Ask Elizabeth Warren, scourge of Wall Street bankers, how they treat consumers, and her no-nonsense bob will shake with indignation. She will talk about morality, about fairness, about what she calls their "let them eat cake" attitude towards taxpayers. If she is riled enough, she might even spit out the Warren version of an expletive.
"Dang gummit, somebody has got to stand up on behalf of middle-class families!" she exclaimed in a recent interview in her office here.
Among all the dramatis personae of post-financial crisis Washington, there is no one remotely like Ms. Warren, 60, who has divided the town between those who admire her and those who roll their eyes at her. She is an Oklahoma native, a janitor's daughter, a bankruptcy expert at Harvard Law School and a former Sunday School teacher who cites John Wesley - the co-founder of Methodism and a public health crusader - as an inspiration. She brims with cheer, yet she is she is such a fearsome interrogator that Bruce Mann, her husband, describes her as a grandmother who can make grown men cry. Back at Harvard, Ms. Warren's teaching style is "Socratic with a machine gun," as one former student put it. In Washington, she grills bankers and Treasury officials just as relentlessly.
Ms. Warren has two roles here: officially, as head of Congressional oversight for the Troubled Asset Relief Program, and unofficially, as chief conceiver of and booster for a new consumer financial protection agency. Fusing those projects and her academic work, she has become the most prominent consumer advocate in years. In a blitz of television appearances, she offers a story of how 30 years of deregulation has rewarded the financial industry but led to abusive practices and collapses that have hurt ordinary Americans - the same taxpayers who are paying for bank bailouts.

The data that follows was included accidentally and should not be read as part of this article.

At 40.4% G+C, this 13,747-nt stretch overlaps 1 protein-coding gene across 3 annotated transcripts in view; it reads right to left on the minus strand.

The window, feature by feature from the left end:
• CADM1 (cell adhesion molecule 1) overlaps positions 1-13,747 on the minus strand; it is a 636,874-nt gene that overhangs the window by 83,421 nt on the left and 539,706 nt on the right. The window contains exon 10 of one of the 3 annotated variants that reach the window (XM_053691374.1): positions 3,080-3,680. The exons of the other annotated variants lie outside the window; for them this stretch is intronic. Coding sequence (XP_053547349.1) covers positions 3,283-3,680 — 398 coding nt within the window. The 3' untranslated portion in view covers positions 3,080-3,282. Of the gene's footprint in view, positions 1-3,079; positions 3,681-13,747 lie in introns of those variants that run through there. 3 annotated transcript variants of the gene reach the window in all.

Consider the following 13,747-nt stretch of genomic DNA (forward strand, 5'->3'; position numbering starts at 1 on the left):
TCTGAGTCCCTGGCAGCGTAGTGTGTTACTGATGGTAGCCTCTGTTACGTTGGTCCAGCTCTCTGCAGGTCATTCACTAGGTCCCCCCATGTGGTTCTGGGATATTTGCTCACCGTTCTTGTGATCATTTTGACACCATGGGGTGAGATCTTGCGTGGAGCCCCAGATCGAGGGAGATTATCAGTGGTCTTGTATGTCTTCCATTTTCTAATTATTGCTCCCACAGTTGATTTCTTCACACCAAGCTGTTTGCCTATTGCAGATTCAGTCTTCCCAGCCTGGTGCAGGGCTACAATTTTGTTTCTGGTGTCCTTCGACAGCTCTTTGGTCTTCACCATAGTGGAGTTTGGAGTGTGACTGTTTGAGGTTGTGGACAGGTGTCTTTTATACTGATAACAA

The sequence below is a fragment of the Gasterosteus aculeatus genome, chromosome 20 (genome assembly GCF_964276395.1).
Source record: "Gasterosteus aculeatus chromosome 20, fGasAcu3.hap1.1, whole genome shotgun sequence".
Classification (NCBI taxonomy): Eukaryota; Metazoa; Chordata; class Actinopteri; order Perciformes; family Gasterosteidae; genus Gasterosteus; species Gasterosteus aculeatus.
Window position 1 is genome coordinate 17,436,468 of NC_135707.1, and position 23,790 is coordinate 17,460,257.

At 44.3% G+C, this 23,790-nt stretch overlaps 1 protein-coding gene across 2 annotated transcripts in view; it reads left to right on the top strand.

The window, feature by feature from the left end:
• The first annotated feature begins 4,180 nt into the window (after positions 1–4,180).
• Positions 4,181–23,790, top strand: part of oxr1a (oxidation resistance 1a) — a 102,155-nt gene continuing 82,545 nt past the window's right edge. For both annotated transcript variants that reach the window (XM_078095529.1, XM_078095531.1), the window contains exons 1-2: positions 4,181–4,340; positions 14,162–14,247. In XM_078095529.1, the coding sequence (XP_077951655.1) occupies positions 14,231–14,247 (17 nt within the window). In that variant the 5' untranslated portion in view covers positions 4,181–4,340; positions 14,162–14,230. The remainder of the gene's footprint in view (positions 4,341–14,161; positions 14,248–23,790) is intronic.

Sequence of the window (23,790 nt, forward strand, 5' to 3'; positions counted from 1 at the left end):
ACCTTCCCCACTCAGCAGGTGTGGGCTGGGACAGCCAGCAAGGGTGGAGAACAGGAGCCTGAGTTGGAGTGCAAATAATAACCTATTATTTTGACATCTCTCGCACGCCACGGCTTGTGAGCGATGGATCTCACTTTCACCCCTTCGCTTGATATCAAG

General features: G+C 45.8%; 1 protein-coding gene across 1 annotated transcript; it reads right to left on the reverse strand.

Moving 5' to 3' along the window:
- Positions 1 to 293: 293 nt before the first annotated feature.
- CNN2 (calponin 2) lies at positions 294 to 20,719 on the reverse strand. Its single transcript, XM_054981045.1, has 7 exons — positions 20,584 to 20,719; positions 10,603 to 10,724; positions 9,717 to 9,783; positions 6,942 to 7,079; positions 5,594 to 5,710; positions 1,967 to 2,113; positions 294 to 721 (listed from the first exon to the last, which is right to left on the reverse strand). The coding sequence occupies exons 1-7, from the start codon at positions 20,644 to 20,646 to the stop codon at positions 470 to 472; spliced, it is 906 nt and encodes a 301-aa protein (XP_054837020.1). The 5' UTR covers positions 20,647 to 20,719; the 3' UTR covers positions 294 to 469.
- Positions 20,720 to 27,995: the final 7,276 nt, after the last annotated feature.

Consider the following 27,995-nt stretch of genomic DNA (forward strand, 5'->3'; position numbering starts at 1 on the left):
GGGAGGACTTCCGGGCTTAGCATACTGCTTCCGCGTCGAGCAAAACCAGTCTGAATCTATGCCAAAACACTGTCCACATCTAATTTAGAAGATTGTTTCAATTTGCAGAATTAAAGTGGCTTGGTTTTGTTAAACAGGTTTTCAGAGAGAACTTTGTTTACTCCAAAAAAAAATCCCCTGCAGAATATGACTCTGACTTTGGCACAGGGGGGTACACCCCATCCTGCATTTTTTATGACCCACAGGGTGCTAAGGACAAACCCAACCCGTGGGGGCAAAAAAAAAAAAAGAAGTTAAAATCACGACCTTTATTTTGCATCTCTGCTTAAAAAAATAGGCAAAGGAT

Kantor briefly stopped for one moderately critical paragraph:
Critics argue that such an agency, which would regulate mortgages, credit cards and nearly all other loans to consumers, would tighten credit in an already tight market, stifle innovation and hurt small businesses. They have another objection as well: to Ms. Warren herself. As one administration official acknowledged, the prospect of her running the new agency may be an impediment to its creation because of her crusading style, her seemingly visceral loathing of financial services companies and her expansive way of interpreting assignments.
Hosts and cameramen love her: she has the friendly face of a teacher, the pedigree of a top law professor, the moral force of a preacher and the plain-spoken twang of a Oklahoman.
An accompanying nytimes.com video showed Warren and Kantor chatting away like old friends and included a clip of Warren as a voice of wisdom in a Michael Moore documentary (another clue on her politics). Four minutes into the video, Kantor gushed about the possibility of Warren being named head of a new consumer agency to oversee financial products: "Would you really say no to this job?"
The Atlantic's Megan McArdle has a more analytical look at the dubious nature of Warren's bankruptcy studies , especially her highly debatable contention that medical expenses contribute to 70% of all bankruptcies.